PLEASE NOTE: Midway has been closed due to government budget cutbacks.
Without a doubt Midway Atoll National Wildlife Refuge is a national treasure—one of the top wildlife spectacles to be found on Earth! Due to previous inaccessibility, this subtropical paradise is virtually unknown to nature photographers and wildlife watchers alike. A visit here is a fantastic opportunity for astounding wildlife experiences and incredible nature imagery!
Located 2,800 miles west-southwest of San Francisco, 2,200 miles east of Tokyo and 1,250 miles northwest of Honolulu, the “Midway Islands” are appropriately named for their strategic location at the midpoint of the Pacific Ocean. Millions of nesting seabirds and shorebirds migrating from the Arctic find refuge here as, formerly, did the US Navy. The naval presence focused a great deal of public attention on this isolated outpost in mid-ocean and, indeed, Midway played a pivotal role in the outcome of World War II.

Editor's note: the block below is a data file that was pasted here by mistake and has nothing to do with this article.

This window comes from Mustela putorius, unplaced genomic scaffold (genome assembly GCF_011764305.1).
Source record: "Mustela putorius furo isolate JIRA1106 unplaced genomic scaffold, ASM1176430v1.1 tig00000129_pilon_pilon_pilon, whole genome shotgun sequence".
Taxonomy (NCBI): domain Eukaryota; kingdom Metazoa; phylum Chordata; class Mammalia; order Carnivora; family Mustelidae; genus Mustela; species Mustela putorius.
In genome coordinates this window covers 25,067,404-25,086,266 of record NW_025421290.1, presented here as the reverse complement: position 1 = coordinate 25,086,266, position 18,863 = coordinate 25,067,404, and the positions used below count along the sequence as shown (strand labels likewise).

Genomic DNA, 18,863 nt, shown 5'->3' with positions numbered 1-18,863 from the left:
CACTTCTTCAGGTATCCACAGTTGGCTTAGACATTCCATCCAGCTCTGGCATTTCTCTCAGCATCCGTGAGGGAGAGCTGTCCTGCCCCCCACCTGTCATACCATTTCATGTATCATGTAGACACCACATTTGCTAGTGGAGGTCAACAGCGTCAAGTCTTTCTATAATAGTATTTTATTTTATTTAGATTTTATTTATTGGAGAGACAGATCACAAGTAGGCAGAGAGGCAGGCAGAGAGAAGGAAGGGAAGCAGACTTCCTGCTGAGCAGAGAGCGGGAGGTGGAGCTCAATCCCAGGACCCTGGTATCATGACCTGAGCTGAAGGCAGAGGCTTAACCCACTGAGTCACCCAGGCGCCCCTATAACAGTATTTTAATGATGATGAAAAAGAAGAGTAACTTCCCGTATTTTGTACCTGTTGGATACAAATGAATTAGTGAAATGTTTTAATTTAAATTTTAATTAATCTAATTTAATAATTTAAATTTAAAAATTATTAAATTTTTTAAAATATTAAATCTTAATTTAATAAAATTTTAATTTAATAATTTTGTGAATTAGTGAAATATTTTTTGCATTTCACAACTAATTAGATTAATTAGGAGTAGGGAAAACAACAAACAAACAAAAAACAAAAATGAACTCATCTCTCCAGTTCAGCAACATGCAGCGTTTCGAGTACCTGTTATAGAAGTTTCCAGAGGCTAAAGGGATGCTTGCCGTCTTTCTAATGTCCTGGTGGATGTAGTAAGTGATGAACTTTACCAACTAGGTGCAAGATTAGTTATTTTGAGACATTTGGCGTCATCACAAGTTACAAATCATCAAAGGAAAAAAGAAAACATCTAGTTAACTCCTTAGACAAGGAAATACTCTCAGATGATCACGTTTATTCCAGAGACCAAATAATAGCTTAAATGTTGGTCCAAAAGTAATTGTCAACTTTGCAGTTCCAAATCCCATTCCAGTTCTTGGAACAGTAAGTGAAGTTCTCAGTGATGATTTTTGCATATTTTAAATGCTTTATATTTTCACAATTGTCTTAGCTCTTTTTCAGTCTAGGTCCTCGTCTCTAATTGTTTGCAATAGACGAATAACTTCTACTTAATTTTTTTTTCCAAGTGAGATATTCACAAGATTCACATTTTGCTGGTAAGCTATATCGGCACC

In spite of major disruption by war, US Navy operations, installation of giant airplane runways, and several obsolete commercial interests, Midway's birds have remained a constant and amazing presence. Eighteen seabird species that number nearly three million birds nest at Midway Atoll National Wildlife Refuge each year—and of that number almost a million are Laysan albatrosses. Considering the size of the tiny islands, this is a truly enormous population of breeding birds. Today, the refuge supports the world’s largest nesting concentrations of Laysan and black-footed albatrosses, white terns and Bonin petrels.
When Navy personnel encountered the Laysan albatross during World War II, the bird's ungainly movements on land quickly earned it the nickname "gooney bird," and the name stuck. Adult Laysans can weigh more than seven pounds—with a six-foot wingspan. In the air the bird is supremely graceful, but on land it is awkward and unafraid, and visitors to the island have many close encounters with them and with remarkable black-footed albatrosses.